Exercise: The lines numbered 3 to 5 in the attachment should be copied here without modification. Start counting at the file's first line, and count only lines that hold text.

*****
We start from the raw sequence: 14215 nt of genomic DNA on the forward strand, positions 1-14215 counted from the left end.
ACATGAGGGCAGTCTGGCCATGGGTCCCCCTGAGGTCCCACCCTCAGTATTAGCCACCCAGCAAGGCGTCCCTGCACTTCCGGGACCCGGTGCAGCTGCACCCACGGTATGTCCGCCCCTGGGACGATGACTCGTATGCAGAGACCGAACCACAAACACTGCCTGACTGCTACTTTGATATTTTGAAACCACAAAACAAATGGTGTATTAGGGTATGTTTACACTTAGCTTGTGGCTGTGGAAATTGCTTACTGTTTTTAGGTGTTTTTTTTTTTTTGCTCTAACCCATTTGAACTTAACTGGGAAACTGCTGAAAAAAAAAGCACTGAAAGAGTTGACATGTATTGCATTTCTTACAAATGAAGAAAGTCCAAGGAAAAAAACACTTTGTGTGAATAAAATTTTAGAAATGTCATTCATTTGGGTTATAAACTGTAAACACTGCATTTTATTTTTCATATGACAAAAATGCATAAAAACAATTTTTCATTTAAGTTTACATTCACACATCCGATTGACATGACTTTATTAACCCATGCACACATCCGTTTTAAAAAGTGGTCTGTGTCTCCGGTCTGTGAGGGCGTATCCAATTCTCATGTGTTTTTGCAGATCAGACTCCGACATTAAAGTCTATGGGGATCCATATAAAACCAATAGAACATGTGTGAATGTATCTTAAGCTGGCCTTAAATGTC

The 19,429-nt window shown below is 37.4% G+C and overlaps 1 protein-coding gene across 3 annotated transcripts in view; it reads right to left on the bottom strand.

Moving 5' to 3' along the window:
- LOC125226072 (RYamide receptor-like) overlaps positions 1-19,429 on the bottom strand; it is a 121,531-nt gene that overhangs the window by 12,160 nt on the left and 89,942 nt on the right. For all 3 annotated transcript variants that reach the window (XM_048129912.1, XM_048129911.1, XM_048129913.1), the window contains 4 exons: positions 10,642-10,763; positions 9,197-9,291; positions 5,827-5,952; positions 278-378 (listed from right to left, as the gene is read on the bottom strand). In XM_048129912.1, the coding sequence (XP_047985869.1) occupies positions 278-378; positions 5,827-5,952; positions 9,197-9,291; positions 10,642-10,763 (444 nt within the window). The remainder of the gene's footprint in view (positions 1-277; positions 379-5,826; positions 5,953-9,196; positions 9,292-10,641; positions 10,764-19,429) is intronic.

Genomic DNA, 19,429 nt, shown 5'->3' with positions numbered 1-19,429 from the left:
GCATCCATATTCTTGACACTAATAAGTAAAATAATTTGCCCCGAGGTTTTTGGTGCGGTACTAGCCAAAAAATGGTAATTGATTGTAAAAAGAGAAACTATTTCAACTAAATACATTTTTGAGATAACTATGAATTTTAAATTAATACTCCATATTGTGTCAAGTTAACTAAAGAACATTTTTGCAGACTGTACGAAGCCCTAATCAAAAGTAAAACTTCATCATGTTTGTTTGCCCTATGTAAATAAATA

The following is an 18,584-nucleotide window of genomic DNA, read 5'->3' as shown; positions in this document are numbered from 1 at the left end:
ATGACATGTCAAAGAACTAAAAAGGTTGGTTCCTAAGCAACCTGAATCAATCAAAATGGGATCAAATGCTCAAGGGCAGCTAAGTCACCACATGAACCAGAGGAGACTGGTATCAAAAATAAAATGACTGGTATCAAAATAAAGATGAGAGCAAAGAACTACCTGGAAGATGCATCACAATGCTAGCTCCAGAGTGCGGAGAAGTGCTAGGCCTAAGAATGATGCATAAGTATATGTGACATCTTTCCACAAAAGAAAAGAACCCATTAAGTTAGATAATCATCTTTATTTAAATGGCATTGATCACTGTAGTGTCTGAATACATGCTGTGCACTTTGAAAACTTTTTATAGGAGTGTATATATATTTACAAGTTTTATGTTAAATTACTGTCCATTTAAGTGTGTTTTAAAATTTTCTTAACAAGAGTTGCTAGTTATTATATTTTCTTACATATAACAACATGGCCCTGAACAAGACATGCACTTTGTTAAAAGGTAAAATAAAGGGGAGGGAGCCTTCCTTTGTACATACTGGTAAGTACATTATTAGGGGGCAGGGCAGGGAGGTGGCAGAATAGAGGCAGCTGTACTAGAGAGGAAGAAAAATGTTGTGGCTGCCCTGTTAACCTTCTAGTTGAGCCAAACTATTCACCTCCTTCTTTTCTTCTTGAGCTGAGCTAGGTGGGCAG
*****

The 19,429-nt window shown below is 37.4% G+C and overlaps 1 protein-coding gene across 3 annotated transcripts in view; it reads right to left on the bottom strand.

Moving 5' to 3' along the window:
- LOC125226072 (RYamide receptor-like) overlaps positions 1-19,429 on the bottom strand; it is a 121,531-nt gene that overhangs the window by 12,160 nt on the left and 89,942 nt on the right. For all 3 annotated transcript variants that reach the window (XM_048129912.1, XM_048129911.1, XM_048129913.1), the window contains 4 exons: positions 10,642-10,763; positions 9,197-9,291; positions 5,827-5,952; positions 278-378 (listed from right to left, as the gene is read on the bottom strand). In XM_048129912.1, the coding sequence (XP_047985869.1) occupies positions 278-378; positions 5,827-5,952; positions 9,197-9,291; positions 10,642-10,763 (444 nt within the window). The remainder of the gene's footprint in view (positions 1-277; positions 379-5,826; positions 5,953-9,196; positions 9,292-10,641; positions 10,764-19,429) is intronic.